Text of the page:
Depth per pass (sometimes referred to as depth per cut) is how deeply your bit goes into your material every time it starts a new toolpath. Depth per pass is commonly measured in inches or millimeters.

For example, a depth per pass of .125” means that your bit will carve .125” deep each time it starts a new tool path. If you are clearing a pocket that is 1” deep, your machine will make a total of 8 passes:

(1” total depth) / (.125” per pass) = 8 total passes

As a general rule, we do not recommend using a depth per pass that is greater than half the cutting diameter of your bit. This means that if you are using a bit with a 1/4” cutting diameter, your depth per pass should be no greater than 1/8”; for a bit with a 1/8” cutting diameter, your depth per pass should not exceed .0625”; etc. This guideline represents the maximum depth per pass for a bit size: most depth per pass settings are much more conservative than these values.


Spindle Speed

Spindle speed is the rotational speed of your bit, measured in revolutions per minute (RPM).

If you are using the DeWalt 611 (110v) or 660 (220v) router that comes with your X-Carve, the spindle speed varies from 16,000 RPM at the lowest setting (1) up to 27,000 RPM at the highest setting (6). We recommend staying between the first and second settings for most projects.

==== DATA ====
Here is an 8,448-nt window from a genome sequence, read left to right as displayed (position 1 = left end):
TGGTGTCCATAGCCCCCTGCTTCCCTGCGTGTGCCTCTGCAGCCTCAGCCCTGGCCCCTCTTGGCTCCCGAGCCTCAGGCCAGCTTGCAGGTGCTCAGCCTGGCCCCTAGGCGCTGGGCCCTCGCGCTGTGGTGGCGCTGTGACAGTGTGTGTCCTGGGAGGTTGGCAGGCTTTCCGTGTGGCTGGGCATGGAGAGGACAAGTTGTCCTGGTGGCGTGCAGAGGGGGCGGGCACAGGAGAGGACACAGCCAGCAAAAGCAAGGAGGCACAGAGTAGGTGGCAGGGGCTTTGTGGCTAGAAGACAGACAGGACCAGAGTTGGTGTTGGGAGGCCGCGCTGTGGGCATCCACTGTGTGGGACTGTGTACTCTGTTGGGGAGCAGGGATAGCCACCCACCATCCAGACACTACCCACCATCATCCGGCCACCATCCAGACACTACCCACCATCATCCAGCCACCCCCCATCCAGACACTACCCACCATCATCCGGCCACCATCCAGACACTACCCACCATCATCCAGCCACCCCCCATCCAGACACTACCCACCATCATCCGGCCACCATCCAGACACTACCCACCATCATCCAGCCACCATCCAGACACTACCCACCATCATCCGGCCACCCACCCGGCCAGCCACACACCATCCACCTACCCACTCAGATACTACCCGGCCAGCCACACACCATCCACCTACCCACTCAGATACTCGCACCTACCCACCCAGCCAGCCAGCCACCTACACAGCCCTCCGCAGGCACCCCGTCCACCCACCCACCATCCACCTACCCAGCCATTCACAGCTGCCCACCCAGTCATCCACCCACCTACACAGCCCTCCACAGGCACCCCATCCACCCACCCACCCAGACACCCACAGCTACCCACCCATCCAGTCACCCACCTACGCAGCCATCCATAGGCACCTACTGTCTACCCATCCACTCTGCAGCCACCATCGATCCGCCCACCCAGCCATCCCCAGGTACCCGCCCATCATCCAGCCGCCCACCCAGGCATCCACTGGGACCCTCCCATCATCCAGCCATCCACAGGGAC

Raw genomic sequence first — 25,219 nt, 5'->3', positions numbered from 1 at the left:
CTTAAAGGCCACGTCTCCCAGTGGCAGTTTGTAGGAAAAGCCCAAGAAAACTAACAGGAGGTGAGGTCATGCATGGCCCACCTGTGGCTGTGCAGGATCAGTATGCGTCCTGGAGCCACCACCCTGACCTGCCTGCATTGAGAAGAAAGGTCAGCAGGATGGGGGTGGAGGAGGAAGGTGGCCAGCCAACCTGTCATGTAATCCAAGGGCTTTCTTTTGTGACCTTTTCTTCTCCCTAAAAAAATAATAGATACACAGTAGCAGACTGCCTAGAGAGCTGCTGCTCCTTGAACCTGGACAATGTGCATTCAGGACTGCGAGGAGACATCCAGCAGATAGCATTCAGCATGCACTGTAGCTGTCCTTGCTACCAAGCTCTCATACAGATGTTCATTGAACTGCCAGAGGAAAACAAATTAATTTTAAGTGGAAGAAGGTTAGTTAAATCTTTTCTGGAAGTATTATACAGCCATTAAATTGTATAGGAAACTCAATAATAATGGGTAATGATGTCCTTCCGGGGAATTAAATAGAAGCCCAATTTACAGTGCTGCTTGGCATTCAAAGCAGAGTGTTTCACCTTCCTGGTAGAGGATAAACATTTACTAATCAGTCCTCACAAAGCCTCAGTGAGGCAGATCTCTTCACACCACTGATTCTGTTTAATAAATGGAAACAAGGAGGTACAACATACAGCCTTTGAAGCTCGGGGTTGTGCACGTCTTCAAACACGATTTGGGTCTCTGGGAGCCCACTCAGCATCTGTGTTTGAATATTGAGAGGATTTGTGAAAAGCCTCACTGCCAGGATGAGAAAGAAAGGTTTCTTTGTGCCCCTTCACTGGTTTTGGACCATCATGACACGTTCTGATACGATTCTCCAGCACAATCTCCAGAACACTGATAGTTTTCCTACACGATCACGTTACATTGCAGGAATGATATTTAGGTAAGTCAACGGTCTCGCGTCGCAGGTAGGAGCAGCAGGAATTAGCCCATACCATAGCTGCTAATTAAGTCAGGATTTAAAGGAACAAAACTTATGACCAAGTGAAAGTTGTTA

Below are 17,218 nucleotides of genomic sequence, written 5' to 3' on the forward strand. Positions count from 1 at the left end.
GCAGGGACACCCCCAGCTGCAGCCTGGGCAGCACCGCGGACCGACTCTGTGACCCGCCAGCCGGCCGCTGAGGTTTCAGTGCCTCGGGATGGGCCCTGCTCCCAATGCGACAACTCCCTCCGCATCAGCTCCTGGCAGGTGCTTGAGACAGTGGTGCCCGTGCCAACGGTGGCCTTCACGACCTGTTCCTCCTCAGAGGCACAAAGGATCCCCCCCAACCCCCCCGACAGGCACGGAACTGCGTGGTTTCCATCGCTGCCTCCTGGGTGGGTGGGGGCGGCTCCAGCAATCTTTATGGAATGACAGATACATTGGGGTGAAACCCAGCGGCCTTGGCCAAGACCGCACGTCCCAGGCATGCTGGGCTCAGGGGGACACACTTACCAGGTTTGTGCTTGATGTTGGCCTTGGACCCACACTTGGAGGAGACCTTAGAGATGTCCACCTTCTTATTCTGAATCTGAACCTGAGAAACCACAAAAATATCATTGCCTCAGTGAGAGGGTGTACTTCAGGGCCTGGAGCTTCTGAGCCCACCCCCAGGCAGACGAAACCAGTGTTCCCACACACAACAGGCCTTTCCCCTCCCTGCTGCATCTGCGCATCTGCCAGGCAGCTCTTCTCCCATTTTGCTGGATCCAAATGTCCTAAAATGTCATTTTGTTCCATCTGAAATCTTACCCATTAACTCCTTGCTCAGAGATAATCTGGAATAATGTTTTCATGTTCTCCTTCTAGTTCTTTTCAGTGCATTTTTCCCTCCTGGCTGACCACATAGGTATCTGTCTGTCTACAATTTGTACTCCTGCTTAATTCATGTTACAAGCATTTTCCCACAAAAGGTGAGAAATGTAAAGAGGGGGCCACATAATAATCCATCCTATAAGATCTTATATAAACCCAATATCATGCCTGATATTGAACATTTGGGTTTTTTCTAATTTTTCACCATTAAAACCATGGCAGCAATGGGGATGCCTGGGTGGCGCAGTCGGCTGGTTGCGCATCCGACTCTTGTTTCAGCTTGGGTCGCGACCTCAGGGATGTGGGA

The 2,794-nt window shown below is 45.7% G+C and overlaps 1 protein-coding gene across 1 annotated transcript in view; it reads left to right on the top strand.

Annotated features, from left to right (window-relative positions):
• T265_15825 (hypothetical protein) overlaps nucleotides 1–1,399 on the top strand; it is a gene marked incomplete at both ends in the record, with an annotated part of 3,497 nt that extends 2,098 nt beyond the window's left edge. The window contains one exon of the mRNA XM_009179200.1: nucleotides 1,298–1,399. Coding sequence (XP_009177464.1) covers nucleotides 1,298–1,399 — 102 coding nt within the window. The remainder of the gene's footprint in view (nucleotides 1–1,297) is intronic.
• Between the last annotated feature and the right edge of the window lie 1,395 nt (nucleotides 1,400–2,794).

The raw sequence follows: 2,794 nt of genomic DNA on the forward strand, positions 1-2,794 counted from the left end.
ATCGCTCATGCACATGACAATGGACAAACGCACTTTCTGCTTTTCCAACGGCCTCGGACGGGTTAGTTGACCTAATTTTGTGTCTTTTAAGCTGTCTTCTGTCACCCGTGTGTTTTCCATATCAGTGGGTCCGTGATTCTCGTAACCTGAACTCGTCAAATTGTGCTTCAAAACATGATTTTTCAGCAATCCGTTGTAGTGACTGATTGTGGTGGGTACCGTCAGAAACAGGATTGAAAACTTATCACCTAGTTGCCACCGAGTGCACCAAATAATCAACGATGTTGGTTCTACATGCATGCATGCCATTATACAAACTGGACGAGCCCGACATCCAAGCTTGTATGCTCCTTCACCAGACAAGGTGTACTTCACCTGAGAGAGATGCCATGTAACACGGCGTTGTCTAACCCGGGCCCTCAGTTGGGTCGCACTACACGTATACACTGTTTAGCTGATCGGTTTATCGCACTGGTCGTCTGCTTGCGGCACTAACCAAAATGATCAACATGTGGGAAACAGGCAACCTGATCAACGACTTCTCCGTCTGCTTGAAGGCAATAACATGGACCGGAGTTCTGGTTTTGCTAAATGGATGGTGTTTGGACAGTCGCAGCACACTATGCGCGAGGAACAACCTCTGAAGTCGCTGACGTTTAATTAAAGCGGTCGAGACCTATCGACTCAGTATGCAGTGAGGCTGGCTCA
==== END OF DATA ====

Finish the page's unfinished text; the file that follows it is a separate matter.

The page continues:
Carvey’s spindle speed is 12,000 RPM.


Chip Load

Chip load is the amount of material removed by each flute (or tooth) on the bit. This is commonly measured in feed per tooth.

Larger chips will remove heat from near the cutting area quicker. Removing large chips is useful on materials where melting is a factor, such as acrylics, plastics, and metals. If your chips are too large, you risk breaking your bit because there is too much stress on the tool.


Smaller chips are easier for your machine to remove, meaning there is less stress on your bit when carving. Be careful you aren’t producing chips that are too small: the material’s chips should land on the materials’ surface or wasteboard, not float in the air like dust.

If your chips are too small, you will cause “rubbing” (also called “burnishing”). This is caused when the flutes of the bit cannot adequately remove your material and end up just rubbing against it. Additionally, heat is not being adequately removed from your bit if the chips are too small. The combination of these two scenarios means you will prematurely dull your bits and need to replace them.


What factors impact cut settings?

There are a number of factors that contribute to your cut settings for a given project.

Size and Type of Bit